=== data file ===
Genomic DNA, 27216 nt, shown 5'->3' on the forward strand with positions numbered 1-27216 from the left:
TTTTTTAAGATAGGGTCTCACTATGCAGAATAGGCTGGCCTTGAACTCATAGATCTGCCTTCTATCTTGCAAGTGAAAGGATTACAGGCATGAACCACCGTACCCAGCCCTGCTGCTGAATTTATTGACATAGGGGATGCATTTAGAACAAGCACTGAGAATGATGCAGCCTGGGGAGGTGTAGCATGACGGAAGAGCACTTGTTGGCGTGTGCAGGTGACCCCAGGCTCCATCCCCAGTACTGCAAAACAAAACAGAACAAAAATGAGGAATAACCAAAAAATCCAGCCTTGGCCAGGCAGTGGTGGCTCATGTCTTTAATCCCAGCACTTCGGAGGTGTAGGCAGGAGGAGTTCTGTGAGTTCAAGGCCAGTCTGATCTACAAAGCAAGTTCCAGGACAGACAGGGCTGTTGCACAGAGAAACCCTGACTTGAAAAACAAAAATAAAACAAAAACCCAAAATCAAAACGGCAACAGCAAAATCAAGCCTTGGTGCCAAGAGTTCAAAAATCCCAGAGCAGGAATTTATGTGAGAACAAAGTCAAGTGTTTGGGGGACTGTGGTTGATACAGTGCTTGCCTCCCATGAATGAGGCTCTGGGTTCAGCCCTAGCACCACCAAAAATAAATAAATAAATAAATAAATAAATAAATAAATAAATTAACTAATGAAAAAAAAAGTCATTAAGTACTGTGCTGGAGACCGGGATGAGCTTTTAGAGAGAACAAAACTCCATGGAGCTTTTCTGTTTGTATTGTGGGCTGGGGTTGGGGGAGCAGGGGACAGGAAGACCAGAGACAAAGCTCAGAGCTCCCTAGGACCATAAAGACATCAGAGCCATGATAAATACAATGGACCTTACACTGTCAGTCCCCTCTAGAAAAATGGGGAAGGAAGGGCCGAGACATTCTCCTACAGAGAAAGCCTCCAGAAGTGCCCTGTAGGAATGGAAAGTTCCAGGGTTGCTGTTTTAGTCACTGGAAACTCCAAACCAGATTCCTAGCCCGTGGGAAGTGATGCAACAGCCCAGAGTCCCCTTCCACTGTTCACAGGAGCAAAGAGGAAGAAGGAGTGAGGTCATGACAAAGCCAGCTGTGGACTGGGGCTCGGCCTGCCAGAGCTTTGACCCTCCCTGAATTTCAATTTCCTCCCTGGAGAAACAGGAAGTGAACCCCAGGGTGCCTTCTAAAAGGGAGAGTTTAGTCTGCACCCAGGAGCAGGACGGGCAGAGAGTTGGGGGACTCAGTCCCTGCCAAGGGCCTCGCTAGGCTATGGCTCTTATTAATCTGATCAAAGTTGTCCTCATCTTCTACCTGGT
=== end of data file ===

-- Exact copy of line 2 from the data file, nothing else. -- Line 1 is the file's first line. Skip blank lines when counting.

TTTTTTAAGATAGGGTCTCACTATGCAGAATAGGCTGGCCTTGAACTCATAGATCTGCCTTCTATCTTGCAAGTGAAAGGATTACAGGCATGAACCACCGTACCCAGCCCTGCTGCTGAATTTATTGACATAGGGGATGCATTTAGAACAAGCACTGAGAATGATGCAGCCTGGGGAGGTGTAGCATGACGGAAGAGCACTTGTTGGCGTGTGCAGGTGACCCCAGGCTCCATCCCCAGTACTGCAAAACAAAACAGAACAAAAATGAGGAATAACCAAAAAATCCAGCCTTGGCCAGGCAGTGGTGGCTCATGTCTTTAATCCCAGCACTTCGGAGGTGTAGGCAGGAGGAGTTCTGTGAGTTCAAGGCCAGTCTGATCTACAAAGCAAGTTCCAGGACAGACAGGGCTGTTGCACAGAGAAACCCTGACTTGAAAAACAAAAATAAAACAAAAACCCAAAATCAAAACGGCAACAGCAAAATCAAGCCTTGGTGCCAAGAGTTCAAAAATCCCAGAGCAGGAATTTATGTGAGAACAAAGTCAAGTGTTTGGGGGACTGTGGTTGATACAGTGCTTGCCTCCCATGAATGAGGCTCTGGGTTCAGCCCTAGCACCACCAAAAATAAATAAATAAATAAATAAATAAATAAATAAATAAATTAACTAATGAAAAAAAAAGTCATTAAGTACTGTGCTGGAGACCGGGATGAGCTTTTAGAGAGAACAAAACTCCATGGAGCTTTTCTGTTTGTATTGTGGGCTGGGGTTGGGGGAGCAGGGGACAGGAAGACCAGAGACAAAGCTCAGAGCTCCCTAGGACCATAAAGACATCAGAGCCATGATAAATACAATGGACCTTACACTGTCAGTCCCCTCTAGAAAAATGGGGAAGGAAGGGCCGAGACATTCTCCTACAGAGAAAGCCTCCAGAAGTGCCCTGTAGGAATGGAAAGTTCCAGGGTTGCTGTTTTAGTCACTGGAAACTCCAAACCAGATTCCTAGCCCGTGGGAAGTGATGCAACAGCCCAGAGTCCCCTTCCACTGTTCACAGGAGCAAAGAGGAAGAAGGAGTGAGGTCATGACAAAGCCAGCTGTGGACTGGGGCTCGGCCTGCCAGAGCTTTGACCCTCCCTGAATTTCAATTTCCTCCCTGGAGAAACAGGAAGTGAACCCCAGGGTGCCTTCTAAAAGGGAGAGTTTAGTCTGCACCCAGGAGCAGGACGGGCAGAGAGTTGGGGGACTCAGTCCCTGCCAAGGGCCTCGCTAGGCTATGGCTCTTATTAATCTGATCAAAGTTGTCCTCATCTTCTACCTGGT